Another challenge is that stimulation parameters (i.e., intensity and duration) and electrode montage differed substantially across studies (see Table 1) making it difficult to draw general conclusions. Regarding stimulation intensity, Parazzini et al. (2011) showed that the efficacy of tDCS depends on current density since it determines the induced electrical field strength (Parazzini et al., 2011). The current density in our protocol (0.04 mA/cm2) is very similar to that used previously (Reis et al., 2009; Schambra et al., 2011; Zimerman et al., 2013), and our stimulation duration of 20 min falls within the commonly used range (Reis et al., 2009; Schambra et al., 2011; Zimerman et al., 2013) (see Table 1).

Regarding the tDCS electrode montage, most previous tDCS studies have utilized the contralateral tDCS montage, i.e., with the reference electrode placed on the contralateral supraorbital area. Here we used an extracephalic ipsilateral reference electrode montage (from now on called the ipsilateral montage) that has been shown to enhance focality (Wagner et al., 2007; Datta et al., 2009; Sadleir et al., 2010). The ipsilateral montage has been shown to reliably change the cortical excitability of M1 as measured by TMS (Cogiamanian et al., 2007; Moliadze et al., 2010). However, empirical data suggest that it might be less beneficial for motor skill learning than the contralateral montage (Schambra et al., 2011). This hypothesis was put forward because (i) the effect size of motor learning gains was smaller (Schambra et al., 2011) and (ii) the effect on corticomotor excitability was lower with the ipsilateral compared to the contralateral montage when an intensity of 1 mA was used (Moliadze et al., 2010). However, this line of reasoning has to be considered with care because effect size was compared across studies that investigated different cohorts of subjects and, to the best of our knowledge, no study has demonstrated that larger changes in corticomotor excitability induced by anodal-tDCS are predictive of larger effects on motor learning.

In summary, the lack of multisession tDCS studies makes it difficult to compare our present results to other anodal-tDCS studies that have also targeted M1 to enhance motor learning. Furthermore, different methodological protocols have been used in the tDCS literature. We stimulated the right hemisphere with 1 mA for 20 min while training by using an ipsilateral montage. In most cases, anodal-tDCS is applied in combination with motor practice, targets the left-hemisphere, stimulates at 1 mA intensity for 15–20 min (current density between 0.02 and 0.04 mA/cm2) and uses a contralateral montage (for more details, see Table 1).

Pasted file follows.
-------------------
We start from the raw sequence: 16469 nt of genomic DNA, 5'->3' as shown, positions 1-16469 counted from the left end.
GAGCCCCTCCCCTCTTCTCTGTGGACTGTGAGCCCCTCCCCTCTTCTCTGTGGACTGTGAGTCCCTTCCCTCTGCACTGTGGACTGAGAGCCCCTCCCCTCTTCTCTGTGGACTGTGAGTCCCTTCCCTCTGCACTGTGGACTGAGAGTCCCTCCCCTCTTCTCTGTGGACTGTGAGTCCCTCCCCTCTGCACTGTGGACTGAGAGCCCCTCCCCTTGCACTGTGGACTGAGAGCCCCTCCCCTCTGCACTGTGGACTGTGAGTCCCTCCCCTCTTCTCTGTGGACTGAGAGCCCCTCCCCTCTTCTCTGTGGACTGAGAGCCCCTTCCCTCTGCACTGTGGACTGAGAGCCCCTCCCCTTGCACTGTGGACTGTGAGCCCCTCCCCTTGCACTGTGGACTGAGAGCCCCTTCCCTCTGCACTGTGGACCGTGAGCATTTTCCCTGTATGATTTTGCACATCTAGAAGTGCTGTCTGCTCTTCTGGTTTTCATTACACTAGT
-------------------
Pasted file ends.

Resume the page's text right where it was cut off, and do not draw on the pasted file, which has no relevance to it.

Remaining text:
Nonetheless, the positive effects of anodal-tDCS reported here are in healthy subjects that have an intact motor system. It is possible that when applied to participants with impaired motor systems, e.g., due to aging or neurological disease, this effect might be bigger (Zimerman et al., 2013), providing an optimistic view on the implementation of this technique during rehabilitation.


Our results support the hypothesis that the effect of anodal-tDCS over M1 on motor learning is task-specific. We argue that the nature of the task determines which brain areas contribute to the different processes mediating learning and memory formation. Consequently, anodal-tDCS will preferentially influence processes located in the area underneath the electrode, while effects on remote areas are probably too weak to become functionally relevant.

Conflict of Interest Statement

The authors declare that the research was conducted in the absence of any commercial or financial relationships that could be construed as a potential conflict of interest.


The authors would like to thank Magda Zabrzeska and Anke Robijns for their extensive help in gathering the experimental data. Cinthia Maria Saucedo Marquez and Xue Zhang contributed equally to this work. Support for this study was provided through a grant from the Flanders Fund for Scientific Research (Project G.0758.10). Xue Zhang is a pre-doctoral fellow from the Flanders Fund for Scientific Research.


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Keywords: neuromodulation, tDCS, corticospinal excitability, primary motor cortex, motor learning, consolidation

Citation: Saucedo Marquez CM, Zhang X, Swinnen SP, Meesen R and Wenderoth N (2013) Task-specific effect of transcranial direct current stimulation on motor learning. Front. Hum. Neurosci. 7:333. doi: 10.3389/fnhum.2013.00333

Received: 17 February 2013; Accepted: 14 June 2013;
Published online: 01 July 2013.

Edited by:

Janine Reis, Albert-Ludwigs-University Freiburg, Germany

Reviewed by:

Marian Berryhill, University of Nevada, Reno, USA
Patrick Ragert, Max Planck Institute for Human Cognitive and Brain Sciences Leipzig, Germany

Copyright: © 2013 Saucedo Marquez, Zhang, Swinnen, Meesen and Wenderoth. This is an open-access article distributed under the terms of the Creative Commons Attribution License, which permits use, distribution and reproduction in other forums, provided the original authors and source are credited and subject to any copyright notices concerning any third-party graphics etc.

*Correspondence: Nicole Wenderoth, Neural Control of Movement Lab, Department of Health Sciences and Technology, ETH Zurich, Winterthurerstrasse 190, 8057 Zurich, Switzerland e-mail:

Cinthia Maria Saucedo Marquez and Xue Zhang have contributed equally to this work.